Tuesday 15 August 2017 07.00 BST
Every city wants a High Line. When Joshua David and Robert Hammond first dreamed of turning a long-disused elevated railway track overgrown with weeds into a linear park for Manhattan, they could scarcely have imagined the day – about 10 years and more than $180m later – when fellow urbanists in Miami, Seoul, Toronto, London and Sydney would strive to replicate their project’s phenomenal success.
“Part of the High Line’s allure lies in its seeming impossibility,” says Adam Ganser, vice president of planning and design at Friends of the High Line. “It was so unlikely that this project would happen that I think it provides some optimism around similar crazy concepts in other cities around the world.” The fact that it attracts five million visitors per year and an estimated $980m (£756m) in tax revenue might also have something to do with it.
But as major cities fall over each other to adapt the relics of their industrial past into engines of tourism and property booms, the chorus of detractors is growing. The charges against the mini-High Lines of the world are numerous: racial segregation, gentrification, cost, ugliness and outright idiocy. London’s Garden Bridge project has just collapsed amid widespread opposition from the very population it hoped to titillate. Even Hammond – whose penitence included setting up the High Line Network, a coalition of designers and planners meant to help other High Line-like “adaptive reuse” projects avoid his mistakes – acknowledges the problems. “We were from the community. We wanted to do it for the neighbourhood,” he said in a recent interview. “Ultimately, we failed.”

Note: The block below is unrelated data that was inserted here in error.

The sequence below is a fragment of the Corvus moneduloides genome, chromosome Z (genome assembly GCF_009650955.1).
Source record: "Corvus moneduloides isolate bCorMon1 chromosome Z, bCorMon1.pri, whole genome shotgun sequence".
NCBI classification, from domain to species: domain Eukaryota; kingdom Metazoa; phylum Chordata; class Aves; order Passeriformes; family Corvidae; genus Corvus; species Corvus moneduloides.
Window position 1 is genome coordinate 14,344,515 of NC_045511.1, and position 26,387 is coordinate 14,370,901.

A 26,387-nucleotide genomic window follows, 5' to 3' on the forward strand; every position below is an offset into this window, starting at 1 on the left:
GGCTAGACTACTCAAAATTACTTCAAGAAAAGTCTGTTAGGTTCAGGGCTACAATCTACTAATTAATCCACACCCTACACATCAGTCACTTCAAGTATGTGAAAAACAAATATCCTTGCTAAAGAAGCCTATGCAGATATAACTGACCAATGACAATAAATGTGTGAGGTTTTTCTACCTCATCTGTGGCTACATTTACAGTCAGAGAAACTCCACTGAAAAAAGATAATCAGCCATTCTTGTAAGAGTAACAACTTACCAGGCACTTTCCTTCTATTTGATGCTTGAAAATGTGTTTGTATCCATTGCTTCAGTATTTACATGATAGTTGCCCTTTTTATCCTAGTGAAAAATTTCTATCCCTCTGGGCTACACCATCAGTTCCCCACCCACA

So, how do you do it right?